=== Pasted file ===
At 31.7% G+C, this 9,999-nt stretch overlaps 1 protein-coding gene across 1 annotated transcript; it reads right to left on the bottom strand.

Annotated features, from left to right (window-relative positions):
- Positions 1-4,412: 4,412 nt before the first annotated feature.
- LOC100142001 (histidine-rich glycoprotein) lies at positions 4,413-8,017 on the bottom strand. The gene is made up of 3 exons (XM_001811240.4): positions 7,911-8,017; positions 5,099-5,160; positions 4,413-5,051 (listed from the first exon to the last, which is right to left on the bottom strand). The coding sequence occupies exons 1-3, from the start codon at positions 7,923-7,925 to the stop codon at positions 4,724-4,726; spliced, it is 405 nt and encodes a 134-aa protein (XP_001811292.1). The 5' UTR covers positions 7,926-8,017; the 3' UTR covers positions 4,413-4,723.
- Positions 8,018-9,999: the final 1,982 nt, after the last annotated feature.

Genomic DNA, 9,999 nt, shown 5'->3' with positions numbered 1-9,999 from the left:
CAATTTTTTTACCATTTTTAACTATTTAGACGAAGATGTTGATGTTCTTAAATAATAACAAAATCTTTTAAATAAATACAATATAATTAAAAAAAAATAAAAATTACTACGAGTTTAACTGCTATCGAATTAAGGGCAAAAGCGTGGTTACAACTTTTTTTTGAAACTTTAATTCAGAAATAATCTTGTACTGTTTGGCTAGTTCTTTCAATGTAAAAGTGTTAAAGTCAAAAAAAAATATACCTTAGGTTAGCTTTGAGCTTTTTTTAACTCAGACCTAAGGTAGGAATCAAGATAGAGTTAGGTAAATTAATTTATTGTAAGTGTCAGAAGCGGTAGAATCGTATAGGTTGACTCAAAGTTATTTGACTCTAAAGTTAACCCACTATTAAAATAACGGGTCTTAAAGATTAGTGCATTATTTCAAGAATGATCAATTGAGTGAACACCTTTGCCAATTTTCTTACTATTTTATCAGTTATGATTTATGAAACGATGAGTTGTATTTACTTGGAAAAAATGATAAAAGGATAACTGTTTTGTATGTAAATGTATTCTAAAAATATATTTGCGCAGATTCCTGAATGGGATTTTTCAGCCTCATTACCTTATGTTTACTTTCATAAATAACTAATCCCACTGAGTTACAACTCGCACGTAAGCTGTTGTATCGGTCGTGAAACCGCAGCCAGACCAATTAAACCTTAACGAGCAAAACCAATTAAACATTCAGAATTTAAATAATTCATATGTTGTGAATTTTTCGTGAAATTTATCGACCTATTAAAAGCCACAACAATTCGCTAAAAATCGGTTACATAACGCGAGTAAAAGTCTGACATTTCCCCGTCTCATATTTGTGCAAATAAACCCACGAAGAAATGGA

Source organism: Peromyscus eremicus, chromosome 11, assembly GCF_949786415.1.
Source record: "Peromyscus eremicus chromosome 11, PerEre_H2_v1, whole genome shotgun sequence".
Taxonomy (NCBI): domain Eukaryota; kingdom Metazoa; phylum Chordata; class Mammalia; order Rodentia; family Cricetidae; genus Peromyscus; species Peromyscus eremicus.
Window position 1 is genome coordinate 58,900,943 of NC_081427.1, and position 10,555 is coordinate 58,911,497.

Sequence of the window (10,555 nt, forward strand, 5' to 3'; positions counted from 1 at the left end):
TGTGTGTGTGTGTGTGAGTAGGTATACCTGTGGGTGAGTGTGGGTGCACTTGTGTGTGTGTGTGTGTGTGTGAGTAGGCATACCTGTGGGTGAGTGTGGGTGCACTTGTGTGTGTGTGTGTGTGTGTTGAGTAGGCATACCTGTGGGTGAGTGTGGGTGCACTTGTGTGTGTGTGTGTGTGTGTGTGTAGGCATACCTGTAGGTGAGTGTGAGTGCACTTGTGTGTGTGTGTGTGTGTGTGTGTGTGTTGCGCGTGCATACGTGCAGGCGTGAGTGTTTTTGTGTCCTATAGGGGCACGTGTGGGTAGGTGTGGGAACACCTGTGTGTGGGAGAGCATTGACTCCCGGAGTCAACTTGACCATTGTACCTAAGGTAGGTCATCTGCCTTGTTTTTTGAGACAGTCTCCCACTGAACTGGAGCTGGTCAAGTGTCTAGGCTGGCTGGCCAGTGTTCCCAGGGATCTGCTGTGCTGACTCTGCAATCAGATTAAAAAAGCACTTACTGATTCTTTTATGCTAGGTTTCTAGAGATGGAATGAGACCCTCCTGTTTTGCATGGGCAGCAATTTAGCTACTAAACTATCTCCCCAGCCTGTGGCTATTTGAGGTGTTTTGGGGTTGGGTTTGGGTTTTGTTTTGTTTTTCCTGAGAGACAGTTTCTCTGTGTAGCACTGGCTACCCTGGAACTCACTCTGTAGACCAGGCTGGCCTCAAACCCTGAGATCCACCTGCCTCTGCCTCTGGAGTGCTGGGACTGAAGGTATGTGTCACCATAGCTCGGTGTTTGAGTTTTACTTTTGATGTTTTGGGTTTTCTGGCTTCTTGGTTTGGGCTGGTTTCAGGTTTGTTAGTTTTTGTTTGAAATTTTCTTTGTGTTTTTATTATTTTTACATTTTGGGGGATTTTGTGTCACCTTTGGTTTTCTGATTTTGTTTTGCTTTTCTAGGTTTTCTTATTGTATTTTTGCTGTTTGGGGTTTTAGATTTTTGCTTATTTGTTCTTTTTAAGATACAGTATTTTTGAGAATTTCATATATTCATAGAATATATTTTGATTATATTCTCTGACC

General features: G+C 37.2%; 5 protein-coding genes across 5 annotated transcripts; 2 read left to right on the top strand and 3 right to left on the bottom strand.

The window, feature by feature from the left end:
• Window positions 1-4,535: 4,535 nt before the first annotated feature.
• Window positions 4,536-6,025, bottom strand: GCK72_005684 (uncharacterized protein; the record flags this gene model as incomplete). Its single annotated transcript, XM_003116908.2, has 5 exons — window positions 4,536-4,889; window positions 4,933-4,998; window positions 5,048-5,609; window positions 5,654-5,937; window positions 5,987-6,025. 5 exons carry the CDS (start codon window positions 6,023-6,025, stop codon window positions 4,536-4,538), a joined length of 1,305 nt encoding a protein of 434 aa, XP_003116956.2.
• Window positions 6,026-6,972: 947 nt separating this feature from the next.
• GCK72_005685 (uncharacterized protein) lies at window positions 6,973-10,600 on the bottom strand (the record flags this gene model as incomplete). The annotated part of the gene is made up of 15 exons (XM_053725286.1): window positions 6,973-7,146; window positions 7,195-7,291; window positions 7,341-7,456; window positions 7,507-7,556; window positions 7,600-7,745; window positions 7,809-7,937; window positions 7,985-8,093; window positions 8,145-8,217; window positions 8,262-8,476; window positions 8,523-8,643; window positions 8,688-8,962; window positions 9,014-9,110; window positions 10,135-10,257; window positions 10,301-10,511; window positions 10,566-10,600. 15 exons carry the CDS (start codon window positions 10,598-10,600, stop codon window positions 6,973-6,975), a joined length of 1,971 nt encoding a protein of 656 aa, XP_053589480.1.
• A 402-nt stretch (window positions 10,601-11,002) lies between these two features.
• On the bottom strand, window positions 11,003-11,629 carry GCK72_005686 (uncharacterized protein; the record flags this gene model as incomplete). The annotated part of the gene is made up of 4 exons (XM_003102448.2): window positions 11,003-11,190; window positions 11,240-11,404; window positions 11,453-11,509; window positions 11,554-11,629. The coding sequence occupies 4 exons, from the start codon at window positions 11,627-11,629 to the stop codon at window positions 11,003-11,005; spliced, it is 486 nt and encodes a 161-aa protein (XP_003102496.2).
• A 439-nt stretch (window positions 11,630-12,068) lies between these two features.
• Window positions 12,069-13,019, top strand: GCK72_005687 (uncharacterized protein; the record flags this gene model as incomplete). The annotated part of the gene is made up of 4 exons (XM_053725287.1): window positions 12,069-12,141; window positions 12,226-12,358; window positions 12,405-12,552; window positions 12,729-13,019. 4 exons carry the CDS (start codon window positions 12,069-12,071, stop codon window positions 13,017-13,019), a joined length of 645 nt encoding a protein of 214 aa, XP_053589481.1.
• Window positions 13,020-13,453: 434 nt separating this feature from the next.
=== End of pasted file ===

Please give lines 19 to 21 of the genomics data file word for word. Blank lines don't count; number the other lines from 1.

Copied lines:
• GCK72_005685 (uncharacterized protein) lies at window positions 6,973-10,600 on the bottom strand (the record flags this gene model as incomplete). The annotated part of the gene is made up of 15 exons (XM_053725286.1): window positions 6,973-7,146; window positions 7,195-7,291; window positions 7,341-7,456; window positions 7,507-7,556; window positions 7,600-7,745; window positions 7,809-7,937; window positions 7,985-8,093; window positions 8,145-8,217; window positions 8,262-8,476; window positions 8,523-8,643; window positions 8,688-8,962; window positions 9,014-9,110; window positions 10,135-10,257; window positions 10,301-10,511; window positions 10,566-10,600. 15 exons carry the CDS (start codon window positions 10,598-10,600, stop codon window positions 6,973-6,975), a joined length of 1,971 nt encoding a protein of 656 aa, XP_053589480.1.
• A 402-nt stretch (window positions 10,601-11,002) lies between these two features.
• On the bottom strand, window positions 11,003-11,629 carry GCK72_005686 (uncharacterized protein; the record flags this gene model as incomplete). The annotated part of the gene is made up of 4 exons (XM_003102448.2): window positions 11,003-11,190; window positions 11,240-11,404; window positions 11,453-11,509; window positions 11,554-11,629. The coding sequence occupies 4 exons, from the start codon at window positions 11,627-11,629 to the stop codon at window positions 11,003-11,005; spliced, it is 486 nt and encodes a 161-aa protein (XP_003102496.2).